Home > News > Hear From Business Schools > China’s Manufacturing Advantage Is Here To Stay

China’s Manufacturing Advantage Is Here To Stay

Worker wages in the south are up, but producers only have to move a short distance inland to make massive savings, argues Chinese University Hong Kong professor

The 700 million people in China’s rural areas will exert downward pressure on wages in the country for some years yet, argued Professor Chak Wong at last week’s Bloomberg China Conference.

Professor Chak is Finance Practice Professor at Chinese University Hong Kong. He was speaking on a panel titled “Wages, the wealth gap and global manufacturing” alongside legal and business advisory experts based in China.

The panel pointed to moves in recent times to increase the wages of some Chinese factory workers, including those at iPad maker FoxCon and Honda. President Hu Jintao has made closing the wealth gap a major plank of policy over the next five years, and enterprises with foreign investment will be required to have a unionized workforce.

However, argued Professor Chak, growth in manufacturing wages has been below that of average wages. The average wage in China is only just catching up with Thailand and is still half that of Malaysia.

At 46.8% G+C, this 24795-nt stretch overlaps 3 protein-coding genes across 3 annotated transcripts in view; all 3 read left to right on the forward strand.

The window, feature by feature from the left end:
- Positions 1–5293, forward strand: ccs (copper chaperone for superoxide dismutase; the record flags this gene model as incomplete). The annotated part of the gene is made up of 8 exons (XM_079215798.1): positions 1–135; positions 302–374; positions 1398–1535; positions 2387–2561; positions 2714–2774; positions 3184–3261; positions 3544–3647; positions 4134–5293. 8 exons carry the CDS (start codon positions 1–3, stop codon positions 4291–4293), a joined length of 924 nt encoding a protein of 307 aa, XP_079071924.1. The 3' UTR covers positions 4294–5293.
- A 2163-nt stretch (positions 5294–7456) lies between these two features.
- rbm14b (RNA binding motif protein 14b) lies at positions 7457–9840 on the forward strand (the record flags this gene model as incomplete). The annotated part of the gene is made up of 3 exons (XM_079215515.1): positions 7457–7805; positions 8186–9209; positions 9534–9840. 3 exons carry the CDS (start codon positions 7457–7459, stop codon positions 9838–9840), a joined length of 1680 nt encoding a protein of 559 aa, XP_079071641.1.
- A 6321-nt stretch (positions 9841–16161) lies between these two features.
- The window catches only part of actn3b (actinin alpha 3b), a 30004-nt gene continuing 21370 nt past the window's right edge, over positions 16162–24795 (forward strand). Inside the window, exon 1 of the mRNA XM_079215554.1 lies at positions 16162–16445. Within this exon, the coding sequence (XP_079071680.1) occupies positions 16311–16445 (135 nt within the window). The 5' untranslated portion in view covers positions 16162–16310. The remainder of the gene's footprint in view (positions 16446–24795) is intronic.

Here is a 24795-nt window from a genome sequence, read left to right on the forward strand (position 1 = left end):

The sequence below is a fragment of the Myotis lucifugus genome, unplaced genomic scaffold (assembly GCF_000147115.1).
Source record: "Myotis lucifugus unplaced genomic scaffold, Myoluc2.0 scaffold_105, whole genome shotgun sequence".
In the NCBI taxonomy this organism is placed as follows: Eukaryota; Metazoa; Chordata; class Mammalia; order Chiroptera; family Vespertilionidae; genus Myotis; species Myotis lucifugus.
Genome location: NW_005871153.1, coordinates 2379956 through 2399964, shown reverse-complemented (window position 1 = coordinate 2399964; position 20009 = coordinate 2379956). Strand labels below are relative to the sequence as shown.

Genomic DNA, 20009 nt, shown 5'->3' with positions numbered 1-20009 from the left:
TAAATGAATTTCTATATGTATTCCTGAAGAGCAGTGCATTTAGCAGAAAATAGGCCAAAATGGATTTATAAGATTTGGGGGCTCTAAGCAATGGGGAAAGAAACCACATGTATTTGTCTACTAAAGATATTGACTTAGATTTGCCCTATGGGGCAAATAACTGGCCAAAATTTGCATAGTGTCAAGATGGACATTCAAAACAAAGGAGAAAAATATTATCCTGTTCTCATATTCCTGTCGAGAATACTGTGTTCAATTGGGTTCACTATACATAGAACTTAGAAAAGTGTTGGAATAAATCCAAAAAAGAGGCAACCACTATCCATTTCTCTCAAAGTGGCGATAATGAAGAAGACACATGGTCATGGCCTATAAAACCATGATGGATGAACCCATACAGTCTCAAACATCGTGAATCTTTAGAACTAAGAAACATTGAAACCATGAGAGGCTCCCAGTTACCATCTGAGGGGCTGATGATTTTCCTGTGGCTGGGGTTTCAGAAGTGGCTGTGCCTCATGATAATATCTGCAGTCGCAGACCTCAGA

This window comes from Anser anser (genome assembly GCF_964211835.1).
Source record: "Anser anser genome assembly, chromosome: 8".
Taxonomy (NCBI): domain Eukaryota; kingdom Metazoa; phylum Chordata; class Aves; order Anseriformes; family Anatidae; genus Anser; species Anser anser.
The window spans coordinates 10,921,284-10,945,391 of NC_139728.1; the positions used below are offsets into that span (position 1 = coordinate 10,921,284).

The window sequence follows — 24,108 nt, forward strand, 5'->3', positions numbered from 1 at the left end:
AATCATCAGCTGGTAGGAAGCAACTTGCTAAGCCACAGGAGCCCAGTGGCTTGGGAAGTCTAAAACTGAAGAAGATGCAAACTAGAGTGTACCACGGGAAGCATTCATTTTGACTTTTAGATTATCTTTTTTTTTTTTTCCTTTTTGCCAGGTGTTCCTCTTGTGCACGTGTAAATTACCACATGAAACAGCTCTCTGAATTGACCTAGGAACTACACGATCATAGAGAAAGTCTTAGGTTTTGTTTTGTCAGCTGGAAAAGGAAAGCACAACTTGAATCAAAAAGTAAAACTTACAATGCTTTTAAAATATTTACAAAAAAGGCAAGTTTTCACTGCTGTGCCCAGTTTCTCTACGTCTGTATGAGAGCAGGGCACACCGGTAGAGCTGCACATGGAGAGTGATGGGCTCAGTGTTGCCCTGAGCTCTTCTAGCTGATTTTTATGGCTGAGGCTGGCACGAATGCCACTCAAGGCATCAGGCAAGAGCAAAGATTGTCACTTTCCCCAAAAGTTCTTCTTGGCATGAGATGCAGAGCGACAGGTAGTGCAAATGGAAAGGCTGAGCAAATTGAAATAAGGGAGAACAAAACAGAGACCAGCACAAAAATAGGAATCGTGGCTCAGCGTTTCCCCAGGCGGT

The shortage of workers under the age of 35 is restricted to the coastal industrial belt, he said. Moving a few miles inland would give producers access to untapped pools of cheap labor.

CUHK's Professor Chak Wong: export industries are highly profitable and expanding in China

The Bloomberg China Conference, sponsored by Chinese University Hong Kong, brought together an impressive group of experts to discuss several topics in relation to China from the property market and hedge funds to global geo-politics and investment. Speakers included historian Niall Ferguson, former UN under-secretary general Lord Malloch Brown, bond investor Brett Diment and Sir Evelyn de Rothschild.

Professor Chak also said that average wages for university graduates were very high in the service sector. While graduates of less prestigious universities didn’t earn as much as their peers at the likes of Tsinghua or Jiao Tong University, they were still doing a lot better than those without a college education.
 

Leave a comment.

Maximum 1000 characters